Springtime for Hitler

Hitler will soon again be performing in Berlin; a prospect filling locals with unease and trepidation 64 years after World War II.
Germans are bracing themselves to see him in an unfamiliar role however, as the Führer is taking to the stage to sing “Heil Myself”, flanked by tap-dancing Nazis and accompanied by big-busted beauties wearing over-sized pretzels and sausages on their heads.

The Producers: Springtime for Hitler was always going to cause controversy in the Vaterland if and when it ever opened here, but its German premiere on May 15th in the theatre where Adolf had his own private box is, for some, just pushing things too far.

Elderly locals complained straight away about the red Nazi-esque banners adorning the Admiralspalast on Friedrichstraße, bringing police quickly to the scene. There was even a complaint from the German advertising agency despite the use of pretzels in place of the swastika, banned under German law.

Some might say Mel Brooks’ hit Broadway musical is following in the footsteps of Hitler itself, with the award-winning production coming to Berlin complete with Austrian cast from its 10-month stint in Vienna.
Based on his 1968 film of the same name, it first opened in 2001, and its success led to the film being remade in 2005, again under the watchful eye of Brooks. He’s understandably thrilled to see his satire shown in Hitler’s backyard, proclaiming it “a huge triumph for myself”.

However, newspaper columnists have questioned its morality, asking if it’s too soon to laugh at Hitler and the Nazis, while others feel queasy finding humour in Germany’s dark past.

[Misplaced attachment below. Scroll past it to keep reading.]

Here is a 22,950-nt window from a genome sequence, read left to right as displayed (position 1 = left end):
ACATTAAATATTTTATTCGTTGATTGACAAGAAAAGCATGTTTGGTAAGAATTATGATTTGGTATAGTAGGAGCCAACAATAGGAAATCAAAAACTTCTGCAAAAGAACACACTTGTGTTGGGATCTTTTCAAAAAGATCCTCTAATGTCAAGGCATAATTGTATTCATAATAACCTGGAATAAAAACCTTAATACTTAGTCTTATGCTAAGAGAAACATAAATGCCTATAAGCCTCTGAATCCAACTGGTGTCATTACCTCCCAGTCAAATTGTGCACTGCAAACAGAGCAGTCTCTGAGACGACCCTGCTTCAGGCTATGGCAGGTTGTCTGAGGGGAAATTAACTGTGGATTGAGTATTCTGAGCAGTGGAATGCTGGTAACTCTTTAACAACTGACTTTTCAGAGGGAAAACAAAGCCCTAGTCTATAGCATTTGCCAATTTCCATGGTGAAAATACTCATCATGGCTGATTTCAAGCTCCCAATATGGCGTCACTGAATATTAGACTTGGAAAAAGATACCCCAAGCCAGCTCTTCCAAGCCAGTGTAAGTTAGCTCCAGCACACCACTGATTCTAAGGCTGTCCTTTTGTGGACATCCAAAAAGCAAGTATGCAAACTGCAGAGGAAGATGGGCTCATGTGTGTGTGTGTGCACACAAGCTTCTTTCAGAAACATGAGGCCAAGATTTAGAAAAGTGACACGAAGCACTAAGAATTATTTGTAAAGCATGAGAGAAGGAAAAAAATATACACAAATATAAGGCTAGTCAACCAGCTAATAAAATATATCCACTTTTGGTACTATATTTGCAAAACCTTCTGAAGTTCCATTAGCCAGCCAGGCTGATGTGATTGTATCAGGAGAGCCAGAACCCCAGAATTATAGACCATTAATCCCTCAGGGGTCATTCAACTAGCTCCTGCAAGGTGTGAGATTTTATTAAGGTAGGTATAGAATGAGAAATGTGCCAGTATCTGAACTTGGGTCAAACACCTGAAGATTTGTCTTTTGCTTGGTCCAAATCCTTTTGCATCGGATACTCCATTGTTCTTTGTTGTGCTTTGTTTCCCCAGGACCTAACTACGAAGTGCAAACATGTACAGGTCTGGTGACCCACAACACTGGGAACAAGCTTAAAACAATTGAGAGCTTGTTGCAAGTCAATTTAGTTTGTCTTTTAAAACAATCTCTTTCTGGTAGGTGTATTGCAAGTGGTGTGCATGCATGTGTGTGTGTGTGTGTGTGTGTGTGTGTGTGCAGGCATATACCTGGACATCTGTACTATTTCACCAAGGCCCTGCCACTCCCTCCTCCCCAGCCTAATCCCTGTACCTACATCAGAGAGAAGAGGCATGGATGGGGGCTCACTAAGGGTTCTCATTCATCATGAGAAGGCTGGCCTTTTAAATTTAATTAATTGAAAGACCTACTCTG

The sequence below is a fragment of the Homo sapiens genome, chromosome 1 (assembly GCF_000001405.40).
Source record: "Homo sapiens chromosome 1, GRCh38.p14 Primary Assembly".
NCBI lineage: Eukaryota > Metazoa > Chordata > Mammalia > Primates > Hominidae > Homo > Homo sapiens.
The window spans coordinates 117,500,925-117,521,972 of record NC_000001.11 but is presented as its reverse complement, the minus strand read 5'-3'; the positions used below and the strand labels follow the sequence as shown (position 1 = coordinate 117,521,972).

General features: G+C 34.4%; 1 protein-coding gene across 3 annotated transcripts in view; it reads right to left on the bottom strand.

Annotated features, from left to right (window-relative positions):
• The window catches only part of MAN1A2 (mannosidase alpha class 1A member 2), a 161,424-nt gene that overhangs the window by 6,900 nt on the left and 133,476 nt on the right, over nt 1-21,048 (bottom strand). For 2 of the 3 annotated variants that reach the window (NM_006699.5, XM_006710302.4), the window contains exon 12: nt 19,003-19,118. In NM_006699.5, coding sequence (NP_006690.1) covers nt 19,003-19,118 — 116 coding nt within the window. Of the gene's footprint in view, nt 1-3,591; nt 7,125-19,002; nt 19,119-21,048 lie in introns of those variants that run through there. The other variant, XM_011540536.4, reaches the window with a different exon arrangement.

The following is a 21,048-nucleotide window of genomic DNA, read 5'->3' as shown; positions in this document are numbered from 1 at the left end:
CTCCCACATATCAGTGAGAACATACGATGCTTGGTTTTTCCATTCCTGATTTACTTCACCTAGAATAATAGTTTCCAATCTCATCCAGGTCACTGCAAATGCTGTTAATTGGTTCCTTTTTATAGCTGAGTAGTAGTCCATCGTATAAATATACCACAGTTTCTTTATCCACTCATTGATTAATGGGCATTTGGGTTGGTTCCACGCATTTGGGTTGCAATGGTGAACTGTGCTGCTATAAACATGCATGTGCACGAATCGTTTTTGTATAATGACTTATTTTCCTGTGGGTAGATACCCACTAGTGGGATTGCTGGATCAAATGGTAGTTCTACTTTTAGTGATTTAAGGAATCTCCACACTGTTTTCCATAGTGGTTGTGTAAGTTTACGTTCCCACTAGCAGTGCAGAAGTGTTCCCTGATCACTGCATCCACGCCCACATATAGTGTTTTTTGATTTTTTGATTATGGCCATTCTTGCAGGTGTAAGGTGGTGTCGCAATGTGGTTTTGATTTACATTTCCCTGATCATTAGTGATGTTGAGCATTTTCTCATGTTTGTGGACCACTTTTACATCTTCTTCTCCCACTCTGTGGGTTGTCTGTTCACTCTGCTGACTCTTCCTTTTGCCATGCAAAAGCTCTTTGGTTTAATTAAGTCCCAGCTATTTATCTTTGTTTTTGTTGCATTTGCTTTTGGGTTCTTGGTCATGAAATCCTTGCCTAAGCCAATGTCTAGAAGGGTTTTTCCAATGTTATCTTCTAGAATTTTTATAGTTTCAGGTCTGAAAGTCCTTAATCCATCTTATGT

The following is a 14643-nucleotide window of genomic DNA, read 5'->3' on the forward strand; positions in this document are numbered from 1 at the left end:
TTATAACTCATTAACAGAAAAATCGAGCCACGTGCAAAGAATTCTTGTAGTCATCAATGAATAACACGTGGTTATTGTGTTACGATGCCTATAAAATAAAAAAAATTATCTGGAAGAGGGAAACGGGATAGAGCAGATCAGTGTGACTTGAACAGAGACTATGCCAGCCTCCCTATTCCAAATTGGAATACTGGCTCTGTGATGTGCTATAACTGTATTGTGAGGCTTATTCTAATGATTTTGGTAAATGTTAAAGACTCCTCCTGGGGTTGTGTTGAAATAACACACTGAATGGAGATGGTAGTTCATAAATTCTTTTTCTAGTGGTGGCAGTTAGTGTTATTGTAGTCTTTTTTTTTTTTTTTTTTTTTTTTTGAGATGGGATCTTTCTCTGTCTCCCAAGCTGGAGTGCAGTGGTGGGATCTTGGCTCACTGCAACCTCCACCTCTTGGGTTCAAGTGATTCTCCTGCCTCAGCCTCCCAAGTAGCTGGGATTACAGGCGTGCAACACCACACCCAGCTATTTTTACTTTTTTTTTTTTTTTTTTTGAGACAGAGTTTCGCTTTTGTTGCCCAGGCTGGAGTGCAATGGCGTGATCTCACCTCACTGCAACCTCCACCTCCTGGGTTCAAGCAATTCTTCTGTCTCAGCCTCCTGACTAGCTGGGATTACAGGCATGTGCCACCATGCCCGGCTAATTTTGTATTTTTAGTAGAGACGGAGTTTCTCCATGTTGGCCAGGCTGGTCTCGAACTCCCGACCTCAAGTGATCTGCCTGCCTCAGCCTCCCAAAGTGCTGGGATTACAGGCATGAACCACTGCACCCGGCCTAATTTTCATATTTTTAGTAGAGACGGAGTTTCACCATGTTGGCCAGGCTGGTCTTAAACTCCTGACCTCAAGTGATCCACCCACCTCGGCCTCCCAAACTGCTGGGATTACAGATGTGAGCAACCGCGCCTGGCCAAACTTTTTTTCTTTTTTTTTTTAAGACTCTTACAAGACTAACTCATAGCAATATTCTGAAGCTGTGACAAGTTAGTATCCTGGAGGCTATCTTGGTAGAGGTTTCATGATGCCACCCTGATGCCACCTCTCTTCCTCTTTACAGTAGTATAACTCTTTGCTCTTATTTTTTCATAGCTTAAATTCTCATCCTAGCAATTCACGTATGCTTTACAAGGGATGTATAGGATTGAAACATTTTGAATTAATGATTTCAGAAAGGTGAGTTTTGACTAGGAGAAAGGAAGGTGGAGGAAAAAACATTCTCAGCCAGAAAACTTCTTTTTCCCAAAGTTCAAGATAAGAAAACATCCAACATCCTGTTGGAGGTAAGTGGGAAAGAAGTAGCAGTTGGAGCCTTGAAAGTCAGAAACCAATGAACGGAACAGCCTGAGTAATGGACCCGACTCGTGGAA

For Falk Walter, manager of the Admiralspalast, there are no such issues however. “I am convinced once people see The Producers, they will be enthusiastic,” he said, “especially the younger generations, those born during or after the Nazi regime or World War II.”
Mr. Walter believes there has never been a better time to stage The Producers here, and he is hopeful that the nationalism which followed Germany’s successful hosting of the World Cup in 2006 will help people move on from the past.

Hitler frowned on the sort of debauchery which went on at Admiralspalast in the 1920s, preferring operettas such as The Merry Widow. The Nazis refurbished the theatre, building the over-sized Führer’s Box which is still there today, albeit scaled down to more modest proportions.
It can be booked for every night of The Producers’ run, except for the opening night, leading to speculation it will be attended by none other than Mel Brooks himself.
“We are hoping he can make it,” Mr. Walter explained. “He has also been invited by the Mayor of Berlin, Klaus Wowereit.”

Brooks cheekily admits commercial reasons have made him a “bigger Jew than I actually am”.
One man sure not to see the funny side of all this would be Adolf himself. Thankfully he’s not in charge anymore.


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